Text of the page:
Research In Focus: A Weekly Digest of New Research from the NIDILRR Community

Research In Focus is a weekly publication featuring reader-friendly summaries of the latest research from NIDILRR-funded projects. Each installment presents you with an overview of a recently-published NIDILRR-funded study, highlighting important findings, and discussing implications or directions for future research. This could be a starting point to learn more about the intervention, technology, or program. We hand-select the articles from our diverse library collections, aiming to broadly cover interesting research in many areas of disability, various types of intervention, and a wide range of age spectrum from early childhood to aging with and into disability. To be alerted to new articles, sign up for our weekly email newsletter News and Notes from the NIDILRR Community and Beyond! These articles are also available in Spanish. Are you a NIDILRR grantee? Learn how to recommend your recent study for an upcoming issue.

study funded by the National Institute on Disability, Independent Living, and Rehabilitation Research (NIDILRR).

Muscle and joint conditions such as arthritis, lupus, or fibromyalgia may result in long-lasting pain and disability. According to recent studies, people with those conditions may have difficulty keeping jobs if their symptoms make it hard to get to and from work or to perform work-related activities, such as walking,... Read this article

Date published:
2018-12-12

study funded by the National Institute on Disability, Independent Living, and Rehabilitation Research (NIDILRR).

A spinal cord injury (SCI) is damage anywhere along the spinal cord from an accident or other trauma. People with SCI may become less physically active due to limited mobility. As a result, they may be at a higher risk for obesity or insulin resistance. Insulin resistance is a condition in which the body processes... Read this article

Date published:
2018-12-05

study funded by the National Institute on Disability, Independent Living, and Rehabilitation Research (NIDILRR).

A traumatic brain injury (TBI) is lasting brain damage from an external force, such as a fall or a car accident. TBI can be mild, moderate, or severe. People with TBI may face long-term challenges in their mobility or cognitive abilities such as thinking clearly or processing and remembering information. These... Read this article

Date published:
2018-11-14

study funded by the National Institute on Disability, Independent Living, and Rehabilitation Research (NIDILRR).

Multiple sclerosis (MS) is a chronic, progressive central nervous system disease. People with MS can experience a variety of symptoms which typically start between the ages of 20 and 40, including difficulty walking, vision loss, pain, fatigue, or challenges with thinking and memory. As people get older with MS, they... Read this article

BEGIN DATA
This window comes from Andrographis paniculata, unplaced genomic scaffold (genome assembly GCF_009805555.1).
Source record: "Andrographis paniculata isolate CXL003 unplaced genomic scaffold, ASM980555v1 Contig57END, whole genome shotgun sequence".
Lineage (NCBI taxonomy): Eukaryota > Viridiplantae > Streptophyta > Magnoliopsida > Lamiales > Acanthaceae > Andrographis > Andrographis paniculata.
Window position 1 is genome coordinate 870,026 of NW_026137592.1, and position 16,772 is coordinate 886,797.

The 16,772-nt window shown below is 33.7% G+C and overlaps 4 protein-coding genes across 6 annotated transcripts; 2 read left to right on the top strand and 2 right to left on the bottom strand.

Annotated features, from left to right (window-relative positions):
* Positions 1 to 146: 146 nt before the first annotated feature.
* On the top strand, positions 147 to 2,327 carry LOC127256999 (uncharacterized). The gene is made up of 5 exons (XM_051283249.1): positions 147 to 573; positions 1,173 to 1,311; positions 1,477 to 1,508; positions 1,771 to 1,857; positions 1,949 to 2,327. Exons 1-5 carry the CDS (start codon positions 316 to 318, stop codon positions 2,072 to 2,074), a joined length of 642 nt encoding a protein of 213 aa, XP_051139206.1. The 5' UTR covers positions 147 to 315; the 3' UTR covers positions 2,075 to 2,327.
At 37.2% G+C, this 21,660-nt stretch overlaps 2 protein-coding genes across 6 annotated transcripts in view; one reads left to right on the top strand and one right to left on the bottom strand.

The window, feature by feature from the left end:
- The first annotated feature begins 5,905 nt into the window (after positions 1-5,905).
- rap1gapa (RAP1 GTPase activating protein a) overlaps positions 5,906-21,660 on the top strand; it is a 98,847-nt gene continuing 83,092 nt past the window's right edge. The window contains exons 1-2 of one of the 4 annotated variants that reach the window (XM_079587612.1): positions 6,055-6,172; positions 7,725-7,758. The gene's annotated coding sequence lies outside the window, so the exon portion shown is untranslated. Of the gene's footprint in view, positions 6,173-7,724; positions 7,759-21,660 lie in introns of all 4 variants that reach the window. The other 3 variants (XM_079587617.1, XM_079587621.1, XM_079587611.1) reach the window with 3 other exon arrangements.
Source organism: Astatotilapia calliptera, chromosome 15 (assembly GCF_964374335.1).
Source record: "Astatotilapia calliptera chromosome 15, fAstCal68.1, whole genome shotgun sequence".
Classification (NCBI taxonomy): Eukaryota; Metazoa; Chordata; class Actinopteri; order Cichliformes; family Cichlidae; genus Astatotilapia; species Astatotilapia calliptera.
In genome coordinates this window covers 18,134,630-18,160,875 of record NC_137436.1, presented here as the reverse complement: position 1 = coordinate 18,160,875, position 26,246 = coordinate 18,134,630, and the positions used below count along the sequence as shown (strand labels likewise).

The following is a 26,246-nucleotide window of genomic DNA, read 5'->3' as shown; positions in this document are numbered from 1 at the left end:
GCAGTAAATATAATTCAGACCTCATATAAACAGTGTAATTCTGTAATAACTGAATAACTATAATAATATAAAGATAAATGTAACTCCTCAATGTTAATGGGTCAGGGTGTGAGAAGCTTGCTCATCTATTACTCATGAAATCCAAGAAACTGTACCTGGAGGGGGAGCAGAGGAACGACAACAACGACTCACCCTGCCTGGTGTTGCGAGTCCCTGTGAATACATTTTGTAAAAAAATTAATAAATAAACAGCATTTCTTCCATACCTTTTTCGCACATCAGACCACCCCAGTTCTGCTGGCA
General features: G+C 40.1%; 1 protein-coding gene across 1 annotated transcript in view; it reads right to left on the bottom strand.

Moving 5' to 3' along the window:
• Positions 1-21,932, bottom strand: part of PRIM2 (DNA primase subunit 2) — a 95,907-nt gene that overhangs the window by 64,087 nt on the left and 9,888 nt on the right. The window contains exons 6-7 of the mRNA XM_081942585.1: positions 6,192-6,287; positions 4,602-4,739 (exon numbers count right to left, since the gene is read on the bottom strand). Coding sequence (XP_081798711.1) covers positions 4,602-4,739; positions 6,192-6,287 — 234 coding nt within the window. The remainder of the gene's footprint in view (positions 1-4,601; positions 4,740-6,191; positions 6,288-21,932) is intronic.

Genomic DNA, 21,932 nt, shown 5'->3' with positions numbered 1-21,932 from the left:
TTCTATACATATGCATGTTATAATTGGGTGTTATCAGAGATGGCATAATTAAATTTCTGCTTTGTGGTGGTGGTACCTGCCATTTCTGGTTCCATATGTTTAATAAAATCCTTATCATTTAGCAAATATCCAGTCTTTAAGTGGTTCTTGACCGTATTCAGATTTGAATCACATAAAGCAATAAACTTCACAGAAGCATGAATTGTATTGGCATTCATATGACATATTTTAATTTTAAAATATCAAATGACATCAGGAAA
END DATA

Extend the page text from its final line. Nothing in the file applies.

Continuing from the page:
Date published:
2018-11-07

study funded by the National Institute on Disability, Independent Living, and Rehabilitation Research (NIDILRR).

Active video games (AVGs), also known as exergames, are video games that involve active body movement as part of the gameplay. Nintendo Wii is an example of gaming console with several options for AVGs. One popular AVG controller, the Wii Fit Balance Board, allows players to make moves in the video games... Read this article

Date published:
2018-10-31

study funded by the National Institute on Disability, Independent Living, and Rehabilitation Research (NIDILRR).

A traumatic brain injury (TBI) is lasting brain damage resulting from an external force, such as a fall or a car accident. People with TBI may have challenges managing stress, thinking and remembering things, or communicating with others. Resilience is the ability to adapt positively to traumatic events and being... Read this article

Date published:
2018-10-24

A study funded by the National Institute on Disability, Independent Living, and Rehabilitation Research (NIDILRR).

A traumatic brain injury (TBI) is lasting brain damage from an external force, such as a fall or accident. TBI can be mild, moderate, or severe. Past research has found that some people with TBI may have trouble empathizing with others. Empathy is the process of caring about, understanding, and sharing another person’s... Read this article

Date published:
2018-10-17

study funded by the National Institute on Disability, Independent Living, and Rehabilitation Research (NIDILRR).

People with autism spectrum disorders (ASD) may have difficulty processing and responding to social cues. Social information processing (SIP) is the ability to understand and reason through challenging social situations, such as conflict situations. Children who have difficulties with SIP may have trouble making and... Read this article

Date published:
2018-09-26

study funded by the National Institute on Disability, Independent Living, and Rehabilitation Research (NIDILRR).

Working women with disabilities (WWD) face disadvantages compared to working men with and without disabilities. Studies show the average WWD is paid only 83% as much as a working man with a disability and 67% as much as a working man without a disability. Negative attitudes and stereotypes about WWD may contribute to... Read this article

Date published:
2018-09-19

study funded by the National Institute on Disability, Independent Living, and Rehabilitation Research (NIDILRR).

A traumatic brain injury (TBI) is brain damage resulting from an external force, such as a fall or a car accident. TBI can be rated as mild, moderate, or severe depending on how long the person loses consciousness. Some people with mild TBI, sometimes called a concussion, may still experience injury serious enough for... Read this article

Date published:
2018-09-12

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